• Toolkits can save you time and have great resources for free – we especially liked sample proclamations to send to local elected officials:
  • Partnering with a local business or school can help you advertise your program
  • Staff meetings are a great time to communicate with other staff about upcoming events, and email can be used as a reference or printed out for staff who don’t check email often
  • Advice for putting on a successful event:
    • Recruit staff to help make images!
    • Word of mouth works great – mention your programs to your patrons
    • Have food. Or offer a free book if they return a coupon
    • Start planning earlier than you think you need to!
    • Plan ahead with partners for cross-promotion – i.e. promote in multiple places at the same time to reach a broader audience.
    • Share it to your local online classifieds
    • Ask/inform admin throughout even if you don’t need to ask so that they are onboard from the beginning.
    • Have a second pair of eyes look over everything you plan or create! Others have great suggestions and can help catch mistakes.
  • Check out the 2022 Library Calendar of library and book-related holidays

Finally – the ICfL will soon launch a listserv exclusively for Idaho Library marketing topics. We will advertise it on LibIdaho when its ready to go!

Here are the highlights from our discussion:

Here are tips for creating great library program descriptions:

  • Start with keywords that describe the program and build your description based on those (this will help people using search engines find your program)
  • Aim for clear, not cute, writing
  • Descriptions should be 100 words or less
  • Highlight benefits of the program to your audience – write with your audience in mind
  • Use present tense verbs and active voice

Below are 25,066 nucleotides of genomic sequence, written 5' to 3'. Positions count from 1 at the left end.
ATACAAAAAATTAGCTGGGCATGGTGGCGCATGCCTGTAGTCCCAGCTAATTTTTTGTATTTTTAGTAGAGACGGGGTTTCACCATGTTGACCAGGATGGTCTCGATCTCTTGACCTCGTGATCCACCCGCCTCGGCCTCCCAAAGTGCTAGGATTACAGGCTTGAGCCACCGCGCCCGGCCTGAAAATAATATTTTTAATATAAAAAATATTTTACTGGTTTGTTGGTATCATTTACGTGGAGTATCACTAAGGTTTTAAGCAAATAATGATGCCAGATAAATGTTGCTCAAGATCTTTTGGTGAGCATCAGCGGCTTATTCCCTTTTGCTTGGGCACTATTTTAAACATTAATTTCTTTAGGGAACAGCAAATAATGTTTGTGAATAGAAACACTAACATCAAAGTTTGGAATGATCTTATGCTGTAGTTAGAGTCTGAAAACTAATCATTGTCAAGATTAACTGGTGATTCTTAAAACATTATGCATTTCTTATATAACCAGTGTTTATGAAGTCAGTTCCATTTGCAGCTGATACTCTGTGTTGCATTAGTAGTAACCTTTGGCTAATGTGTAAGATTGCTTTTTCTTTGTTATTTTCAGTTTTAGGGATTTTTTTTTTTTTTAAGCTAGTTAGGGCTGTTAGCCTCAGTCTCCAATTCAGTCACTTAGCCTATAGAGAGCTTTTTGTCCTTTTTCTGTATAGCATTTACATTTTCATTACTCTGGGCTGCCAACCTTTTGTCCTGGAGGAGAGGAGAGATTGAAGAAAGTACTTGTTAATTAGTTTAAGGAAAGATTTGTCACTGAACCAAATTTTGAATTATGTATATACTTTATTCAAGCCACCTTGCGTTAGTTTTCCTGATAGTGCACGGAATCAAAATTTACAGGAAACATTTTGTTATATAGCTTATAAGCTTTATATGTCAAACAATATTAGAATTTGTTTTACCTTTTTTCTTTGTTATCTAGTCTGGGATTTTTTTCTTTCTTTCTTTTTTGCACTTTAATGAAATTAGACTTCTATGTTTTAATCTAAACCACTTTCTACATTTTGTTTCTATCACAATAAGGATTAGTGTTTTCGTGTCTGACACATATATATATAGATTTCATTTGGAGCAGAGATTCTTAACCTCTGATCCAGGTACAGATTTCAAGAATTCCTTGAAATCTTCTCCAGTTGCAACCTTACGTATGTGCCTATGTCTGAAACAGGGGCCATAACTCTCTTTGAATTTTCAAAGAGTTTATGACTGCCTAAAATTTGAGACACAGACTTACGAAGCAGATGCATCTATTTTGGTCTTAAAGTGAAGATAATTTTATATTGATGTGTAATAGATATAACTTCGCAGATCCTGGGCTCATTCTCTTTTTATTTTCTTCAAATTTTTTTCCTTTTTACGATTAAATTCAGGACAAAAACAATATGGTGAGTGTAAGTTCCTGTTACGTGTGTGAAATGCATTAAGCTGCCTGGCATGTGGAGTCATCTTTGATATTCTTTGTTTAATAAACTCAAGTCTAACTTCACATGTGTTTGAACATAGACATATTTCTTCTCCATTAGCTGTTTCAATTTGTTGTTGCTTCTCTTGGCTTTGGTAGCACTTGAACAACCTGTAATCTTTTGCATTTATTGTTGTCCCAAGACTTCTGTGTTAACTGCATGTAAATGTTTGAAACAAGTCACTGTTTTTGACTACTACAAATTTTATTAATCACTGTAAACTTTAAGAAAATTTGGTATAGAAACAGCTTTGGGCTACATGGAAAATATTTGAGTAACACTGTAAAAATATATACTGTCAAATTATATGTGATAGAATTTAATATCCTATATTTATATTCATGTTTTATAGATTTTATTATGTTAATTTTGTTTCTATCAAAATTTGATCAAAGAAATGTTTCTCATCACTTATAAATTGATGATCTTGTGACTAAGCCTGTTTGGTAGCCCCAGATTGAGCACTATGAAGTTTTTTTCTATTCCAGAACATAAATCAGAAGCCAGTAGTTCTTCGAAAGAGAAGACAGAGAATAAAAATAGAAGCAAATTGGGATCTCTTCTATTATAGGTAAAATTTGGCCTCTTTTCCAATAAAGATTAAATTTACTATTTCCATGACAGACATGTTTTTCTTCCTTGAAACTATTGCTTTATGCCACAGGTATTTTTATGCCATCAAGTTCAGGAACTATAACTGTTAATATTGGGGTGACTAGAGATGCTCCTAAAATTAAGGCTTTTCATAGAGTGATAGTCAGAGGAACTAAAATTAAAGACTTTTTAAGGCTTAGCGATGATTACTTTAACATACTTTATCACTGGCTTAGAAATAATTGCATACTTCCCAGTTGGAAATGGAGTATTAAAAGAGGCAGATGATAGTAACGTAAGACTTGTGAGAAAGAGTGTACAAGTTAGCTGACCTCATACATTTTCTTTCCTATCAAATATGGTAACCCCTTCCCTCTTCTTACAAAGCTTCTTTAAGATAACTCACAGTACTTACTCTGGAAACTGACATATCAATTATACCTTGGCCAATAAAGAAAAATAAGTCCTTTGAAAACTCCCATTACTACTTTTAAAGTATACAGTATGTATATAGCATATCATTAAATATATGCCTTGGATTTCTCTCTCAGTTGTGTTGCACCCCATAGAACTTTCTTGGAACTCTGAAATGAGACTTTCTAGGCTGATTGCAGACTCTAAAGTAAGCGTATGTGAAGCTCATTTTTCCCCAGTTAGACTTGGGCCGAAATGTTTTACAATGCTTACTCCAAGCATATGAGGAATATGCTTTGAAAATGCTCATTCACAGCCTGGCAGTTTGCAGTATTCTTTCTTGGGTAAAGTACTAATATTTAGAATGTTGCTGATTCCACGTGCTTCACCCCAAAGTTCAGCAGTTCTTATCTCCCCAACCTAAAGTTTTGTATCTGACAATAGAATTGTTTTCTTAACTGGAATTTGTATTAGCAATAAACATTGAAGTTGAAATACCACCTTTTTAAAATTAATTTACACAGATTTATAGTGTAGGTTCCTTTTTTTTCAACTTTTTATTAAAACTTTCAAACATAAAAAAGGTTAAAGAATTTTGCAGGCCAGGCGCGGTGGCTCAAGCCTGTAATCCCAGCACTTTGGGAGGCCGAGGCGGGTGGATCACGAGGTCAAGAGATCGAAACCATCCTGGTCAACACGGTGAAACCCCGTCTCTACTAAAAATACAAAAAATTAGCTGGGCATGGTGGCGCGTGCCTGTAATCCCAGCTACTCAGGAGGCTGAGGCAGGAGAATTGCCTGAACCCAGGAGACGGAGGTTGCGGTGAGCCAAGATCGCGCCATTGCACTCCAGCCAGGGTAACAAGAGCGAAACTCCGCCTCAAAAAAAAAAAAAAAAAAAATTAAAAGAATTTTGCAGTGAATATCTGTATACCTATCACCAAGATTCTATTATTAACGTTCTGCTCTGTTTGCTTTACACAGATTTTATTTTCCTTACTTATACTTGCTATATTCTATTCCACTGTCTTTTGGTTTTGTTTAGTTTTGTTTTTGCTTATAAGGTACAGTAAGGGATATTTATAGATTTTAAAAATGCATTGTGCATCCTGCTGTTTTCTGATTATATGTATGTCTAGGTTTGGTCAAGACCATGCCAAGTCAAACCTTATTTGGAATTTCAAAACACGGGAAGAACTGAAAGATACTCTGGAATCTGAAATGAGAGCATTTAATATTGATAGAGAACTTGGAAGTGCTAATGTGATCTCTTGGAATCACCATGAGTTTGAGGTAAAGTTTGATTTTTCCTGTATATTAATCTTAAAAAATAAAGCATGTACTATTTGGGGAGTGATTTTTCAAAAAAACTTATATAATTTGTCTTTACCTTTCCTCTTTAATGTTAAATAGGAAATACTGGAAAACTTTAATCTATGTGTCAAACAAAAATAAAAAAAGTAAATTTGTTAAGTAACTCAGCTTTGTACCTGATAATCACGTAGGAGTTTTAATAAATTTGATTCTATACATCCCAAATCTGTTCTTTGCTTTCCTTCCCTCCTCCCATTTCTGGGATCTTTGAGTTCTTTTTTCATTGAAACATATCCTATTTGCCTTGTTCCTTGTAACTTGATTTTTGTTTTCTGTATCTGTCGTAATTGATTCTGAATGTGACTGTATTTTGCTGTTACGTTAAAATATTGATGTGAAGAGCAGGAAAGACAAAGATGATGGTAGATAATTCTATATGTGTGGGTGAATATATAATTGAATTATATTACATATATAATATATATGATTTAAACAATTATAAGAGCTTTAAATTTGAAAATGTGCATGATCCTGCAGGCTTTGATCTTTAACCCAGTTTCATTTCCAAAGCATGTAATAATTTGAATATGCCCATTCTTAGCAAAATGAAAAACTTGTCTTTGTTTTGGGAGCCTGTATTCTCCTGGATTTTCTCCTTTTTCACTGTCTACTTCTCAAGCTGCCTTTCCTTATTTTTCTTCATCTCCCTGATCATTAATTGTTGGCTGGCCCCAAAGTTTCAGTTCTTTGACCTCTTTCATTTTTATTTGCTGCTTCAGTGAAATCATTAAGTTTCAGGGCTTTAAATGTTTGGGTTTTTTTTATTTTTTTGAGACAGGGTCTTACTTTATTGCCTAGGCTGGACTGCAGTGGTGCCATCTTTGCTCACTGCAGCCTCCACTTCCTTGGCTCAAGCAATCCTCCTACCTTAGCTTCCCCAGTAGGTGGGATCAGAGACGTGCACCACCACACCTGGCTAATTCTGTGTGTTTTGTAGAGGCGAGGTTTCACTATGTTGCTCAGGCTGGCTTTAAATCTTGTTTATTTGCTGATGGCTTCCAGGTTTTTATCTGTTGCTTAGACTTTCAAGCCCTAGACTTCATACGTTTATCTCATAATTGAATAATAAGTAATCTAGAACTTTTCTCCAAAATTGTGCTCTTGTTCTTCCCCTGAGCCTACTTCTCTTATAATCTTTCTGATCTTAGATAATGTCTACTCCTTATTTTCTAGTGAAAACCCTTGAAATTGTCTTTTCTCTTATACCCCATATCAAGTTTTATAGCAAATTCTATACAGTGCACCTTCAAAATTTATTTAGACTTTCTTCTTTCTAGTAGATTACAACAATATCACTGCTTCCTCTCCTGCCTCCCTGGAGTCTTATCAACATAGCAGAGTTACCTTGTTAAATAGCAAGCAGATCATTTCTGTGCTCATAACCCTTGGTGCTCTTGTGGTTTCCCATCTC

• Include a call to action (like “join us” or “register”
  • Read through your own spam email to find headlines and attention-grabbing words that were sent to you from marketing professionals for inspiration
  • When you are working with multiple staff members, a style guide is useful – I’ve attached the ICfL style guide as a reference

Our next LITT: Marketing chat will be in March, and we will talk about promoting larger library events, like National Library Week (in April) and Summer Reading. Also, in the next few weeks the ICfL will launch a listserv specifically for Idaho library marketing folks – stay tuned for information about signing up.

Thanks to everyone who attended this morning’s LITT: Marketing chat on naming library programs and services. We had a great discussion about how hard it is to find just the right name for library programs. Here are some general things to keep in mind when choosing a name:

  • Keep it short and simple
  • Try for cool and creative
  • Make sure it’s easy to understand
  • Make it memorable and unique
  • Don’t overthink it
  • Try for a rhyme
  • Include learning objectives (i.e. “Learn to Sew”)

We watched this quick video on naming programs from the Super Library Marketing Show/Blog. We also looked at these three online tools to help with program name brainstorming: